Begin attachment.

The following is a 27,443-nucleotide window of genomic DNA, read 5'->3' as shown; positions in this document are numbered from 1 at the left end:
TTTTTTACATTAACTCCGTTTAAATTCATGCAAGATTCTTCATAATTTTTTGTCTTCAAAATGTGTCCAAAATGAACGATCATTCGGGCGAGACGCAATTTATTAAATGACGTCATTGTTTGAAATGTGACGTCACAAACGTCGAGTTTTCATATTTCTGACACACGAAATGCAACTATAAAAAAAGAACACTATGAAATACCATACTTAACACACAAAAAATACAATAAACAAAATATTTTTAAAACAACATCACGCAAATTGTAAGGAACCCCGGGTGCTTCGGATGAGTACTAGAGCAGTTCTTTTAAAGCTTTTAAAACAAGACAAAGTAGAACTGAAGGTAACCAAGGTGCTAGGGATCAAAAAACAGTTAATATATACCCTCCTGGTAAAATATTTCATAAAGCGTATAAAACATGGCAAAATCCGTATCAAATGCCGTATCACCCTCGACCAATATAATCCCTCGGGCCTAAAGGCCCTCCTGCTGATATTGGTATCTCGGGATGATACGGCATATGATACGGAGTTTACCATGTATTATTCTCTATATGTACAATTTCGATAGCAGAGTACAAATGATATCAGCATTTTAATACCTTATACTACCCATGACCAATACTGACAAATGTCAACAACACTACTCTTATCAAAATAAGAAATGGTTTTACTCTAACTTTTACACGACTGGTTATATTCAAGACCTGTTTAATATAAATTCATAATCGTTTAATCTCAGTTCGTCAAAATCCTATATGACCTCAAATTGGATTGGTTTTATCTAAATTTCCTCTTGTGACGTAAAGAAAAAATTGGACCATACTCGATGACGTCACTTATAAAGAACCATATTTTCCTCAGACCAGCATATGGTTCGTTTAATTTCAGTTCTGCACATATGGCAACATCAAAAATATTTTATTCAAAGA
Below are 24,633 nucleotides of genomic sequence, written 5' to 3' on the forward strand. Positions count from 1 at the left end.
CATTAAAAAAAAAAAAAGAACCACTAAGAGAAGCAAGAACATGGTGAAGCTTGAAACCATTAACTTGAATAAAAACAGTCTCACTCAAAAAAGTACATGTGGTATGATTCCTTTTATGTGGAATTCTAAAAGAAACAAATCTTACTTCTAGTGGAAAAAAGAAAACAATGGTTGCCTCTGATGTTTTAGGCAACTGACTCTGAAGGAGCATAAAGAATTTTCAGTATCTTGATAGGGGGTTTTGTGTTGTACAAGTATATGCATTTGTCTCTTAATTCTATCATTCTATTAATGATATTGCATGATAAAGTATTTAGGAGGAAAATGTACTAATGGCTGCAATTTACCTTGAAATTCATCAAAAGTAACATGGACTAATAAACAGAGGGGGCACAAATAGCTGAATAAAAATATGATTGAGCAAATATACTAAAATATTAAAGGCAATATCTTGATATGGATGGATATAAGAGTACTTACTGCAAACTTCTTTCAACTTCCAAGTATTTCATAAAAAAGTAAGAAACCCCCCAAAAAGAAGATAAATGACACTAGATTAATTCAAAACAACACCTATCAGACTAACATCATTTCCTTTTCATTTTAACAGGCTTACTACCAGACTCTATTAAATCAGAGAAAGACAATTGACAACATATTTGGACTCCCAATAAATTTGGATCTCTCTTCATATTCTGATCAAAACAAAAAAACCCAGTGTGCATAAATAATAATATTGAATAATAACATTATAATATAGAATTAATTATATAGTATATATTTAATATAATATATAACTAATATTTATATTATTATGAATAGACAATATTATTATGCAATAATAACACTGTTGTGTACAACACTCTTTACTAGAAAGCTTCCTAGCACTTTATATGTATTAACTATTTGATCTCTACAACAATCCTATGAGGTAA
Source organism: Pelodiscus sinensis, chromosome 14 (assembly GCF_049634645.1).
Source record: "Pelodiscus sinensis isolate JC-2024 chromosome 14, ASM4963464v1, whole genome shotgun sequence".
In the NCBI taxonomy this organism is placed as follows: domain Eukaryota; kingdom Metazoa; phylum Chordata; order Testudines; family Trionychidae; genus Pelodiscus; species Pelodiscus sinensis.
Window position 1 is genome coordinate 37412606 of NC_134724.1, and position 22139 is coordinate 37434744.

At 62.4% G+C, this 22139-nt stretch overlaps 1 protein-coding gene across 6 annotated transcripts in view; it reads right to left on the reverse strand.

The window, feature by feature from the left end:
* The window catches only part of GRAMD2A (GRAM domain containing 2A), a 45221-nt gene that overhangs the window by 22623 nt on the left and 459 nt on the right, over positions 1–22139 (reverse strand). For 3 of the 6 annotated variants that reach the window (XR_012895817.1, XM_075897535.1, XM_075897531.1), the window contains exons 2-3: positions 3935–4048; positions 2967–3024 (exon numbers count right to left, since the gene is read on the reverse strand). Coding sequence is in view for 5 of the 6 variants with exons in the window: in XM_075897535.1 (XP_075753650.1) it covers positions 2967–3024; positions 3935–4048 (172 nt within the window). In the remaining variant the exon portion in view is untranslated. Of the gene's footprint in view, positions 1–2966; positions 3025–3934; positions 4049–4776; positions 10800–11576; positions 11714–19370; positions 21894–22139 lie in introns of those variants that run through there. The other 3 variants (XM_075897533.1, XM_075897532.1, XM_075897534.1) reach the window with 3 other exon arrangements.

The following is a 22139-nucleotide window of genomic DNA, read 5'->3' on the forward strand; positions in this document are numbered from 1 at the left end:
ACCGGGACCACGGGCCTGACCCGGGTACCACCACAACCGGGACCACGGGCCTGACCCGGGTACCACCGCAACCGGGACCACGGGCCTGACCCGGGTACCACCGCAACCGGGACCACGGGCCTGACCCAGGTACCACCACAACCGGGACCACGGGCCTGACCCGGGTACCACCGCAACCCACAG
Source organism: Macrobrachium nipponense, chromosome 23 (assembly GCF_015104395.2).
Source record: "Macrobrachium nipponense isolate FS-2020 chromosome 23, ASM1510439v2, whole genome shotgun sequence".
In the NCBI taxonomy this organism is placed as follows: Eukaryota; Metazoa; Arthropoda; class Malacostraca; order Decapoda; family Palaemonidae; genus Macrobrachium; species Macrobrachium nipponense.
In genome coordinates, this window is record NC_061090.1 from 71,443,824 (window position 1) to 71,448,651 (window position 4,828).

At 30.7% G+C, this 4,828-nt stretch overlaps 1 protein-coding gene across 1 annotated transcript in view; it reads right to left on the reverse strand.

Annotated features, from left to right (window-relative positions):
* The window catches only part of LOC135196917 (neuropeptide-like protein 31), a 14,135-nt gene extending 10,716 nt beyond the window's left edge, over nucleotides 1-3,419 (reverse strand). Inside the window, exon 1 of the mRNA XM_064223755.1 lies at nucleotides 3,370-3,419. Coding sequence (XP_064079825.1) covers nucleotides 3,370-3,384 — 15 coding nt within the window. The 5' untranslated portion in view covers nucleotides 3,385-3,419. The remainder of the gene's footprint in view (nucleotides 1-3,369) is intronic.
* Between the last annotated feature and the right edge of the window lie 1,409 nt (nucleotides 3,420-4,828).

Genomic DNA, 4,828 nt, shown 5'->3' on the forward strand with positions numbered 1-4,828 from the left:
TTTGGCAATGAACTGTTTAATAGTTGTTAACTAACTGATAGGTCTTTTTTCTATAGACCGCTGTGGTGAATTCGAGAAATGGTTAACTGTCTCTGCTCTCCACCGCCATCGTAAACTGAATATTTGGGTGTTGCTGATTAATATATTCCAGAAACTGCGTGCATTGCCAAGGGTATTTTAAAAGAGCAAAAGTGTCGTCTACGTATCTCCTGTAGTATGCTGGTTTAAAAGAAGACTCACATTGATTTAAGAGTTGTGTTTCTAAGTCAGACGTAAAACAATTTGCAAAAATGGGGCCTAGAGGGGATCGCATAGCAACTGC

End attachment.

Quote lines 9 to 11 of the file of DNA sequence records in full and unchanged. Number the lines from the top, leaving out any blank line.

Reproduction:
At 62.4% G+C, this 22139-nt stretch overlaps 1 protein-coding gene across 6 annotated transcripts in view; it reads right to left on the reverse strand.

The window, feature by feature from the left end:
* The window catches only part of GRAMD2A (GRAM domain containing 2A), a 45221-nt gene that overhangs the window by 22623 nt on the left and 459 nt on the right, over positions 1–22139 (reverse strand). For 3 of the 6 annotated variants that reach the window (XR_012895817.1, XM_075897535.1, XM_075897531.1), the window contains exons 2-3: positions 3935–4048; positions 2967–3024 (exon numbers count right to left, since the gene is read on the reverse strand). Coding sequence is in view for 5 of the 6 variants with exons in the window: in XM_075897535.1 (XP_075753650.1) it covers positions 2967–3024; positions 3935–4048 (172 nt within the window). In the remaining variant the exon portion in view is untranslated. Of the gene's footprint in view, positions 1–2966; positions 3025–3934; positions 4049–4776; positions 10800–11576; positions 11714–19370; positions 21894–22139 lie in introns of those variants that run through there. The other 3 variants (XM_075897533.1, XM_075897532.1, XM_075897534.1) reach the window with 3 other exon arrangements.